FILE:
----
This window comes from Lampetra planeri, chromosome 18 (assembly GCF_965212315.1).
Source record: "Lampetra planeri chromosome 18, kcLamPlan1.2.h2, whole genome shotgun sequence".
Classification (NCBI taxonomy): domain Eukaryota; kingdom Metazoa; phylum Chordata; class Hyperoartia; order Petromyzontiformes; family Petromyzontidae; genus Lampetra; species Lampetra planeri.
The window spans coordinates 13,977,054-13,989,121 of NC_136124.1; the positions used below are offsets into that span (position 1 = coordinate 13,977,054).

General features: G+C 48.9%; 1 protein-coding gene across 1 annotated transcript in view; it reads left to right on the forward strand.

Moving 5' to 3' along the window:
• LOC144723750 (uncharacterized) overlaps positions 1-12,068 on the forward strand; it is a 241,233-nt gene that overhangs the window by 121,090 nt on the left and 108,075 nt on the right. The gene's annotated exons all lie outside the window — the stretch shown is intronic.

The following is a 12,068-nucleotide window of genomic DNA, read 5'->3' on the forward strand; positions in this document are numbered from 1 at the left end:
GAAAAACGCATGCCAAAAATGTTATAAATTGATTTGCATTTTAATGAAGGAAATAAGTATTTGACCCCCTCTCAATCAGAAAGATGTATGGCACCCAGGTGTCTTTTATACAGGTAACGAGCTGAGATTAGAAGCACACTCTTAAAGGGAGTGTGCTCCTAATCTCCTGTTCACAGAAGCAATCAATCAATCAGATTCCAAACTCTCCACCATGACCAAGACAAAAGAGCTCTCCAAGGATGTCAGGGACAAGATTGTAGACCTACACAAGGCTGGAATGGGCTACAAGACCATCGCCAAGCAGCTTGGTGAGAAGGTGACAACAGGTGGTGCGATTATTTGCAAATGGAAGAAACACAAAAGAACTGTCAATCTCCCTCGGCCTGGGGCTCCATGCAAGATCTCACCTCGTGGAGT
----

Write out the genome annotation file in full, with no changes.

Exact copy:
This window comes from Lampetra planeri, chromosome 18 (assembly GCF_965212315.1).
Source record: "Lampetra planeri chromosome 18, kcLamPlan1.2.h2, whole genome shotgun sequence".
Classification (NCBI taxonomy): domain Eukaryota; kingdom Metazoa; phylum Chordata; class Hyperoartia; order Petromyzontiformes; family Petromyzontidae; genus Lampetra; species Lampetra planeri.
The window spans coordinates 13,977,054-13,989,121 of NC_136124.1; the positions used below are offsets into that span (position 1 = coordinate 13,977,054).

General features: G+C 48.9%; 1 protein-coding gene across 1 annotated transcript in view; it reads left to right on the forward strand.

Moving 5' to 3' along the window:
• LOC144723750 (uncharacterized) overlaps positions 1-12,068 on the forward strand; it is a 241,233-nt gene that overhangs the window by 121,090 nt on the left and 108,075 nt on the right. The gene's annotated exons all lie outside the window — the stretch shown is intronic.

The following is a 12,068-nucleotide window of genomic DNA, read 5'->3' on the forward strand; positions in this document are numbered from 1 at the left end:
GAAAAACGCATGCCAAAAATGTTATAAATTGATTTGCATTTTAATGAAGGAAATAAGTATTTGACCCCCTCTCAATCAGAAAGATGTATGGCACCCAGGTGTCTTTTATACAGGTAACGAGCTGAGATTAGAAGCACACTCTTAAAGGGAGTGTGCTCCTAATCTCCTGTTCACAGAAGCAATCAATCAATCAGATTCCAAACTCTCCACCATGACCAAGACAAAAGAGCTCTCCAAGGATGTCAGGGACAAGATTGTAGACCTACACAAGGCTGGAATGGGCTACAAGACCATCGCCAAGCAGCTTGGTGAGAAGGTGACAACAGGTGGTGCGATTATTTGCAAATGGAAGAAACACAAAAGAACTGTCAATCTCCCTCGGCCTGGGGCTCCATGCAAGATCTCACCTCGTGGAGT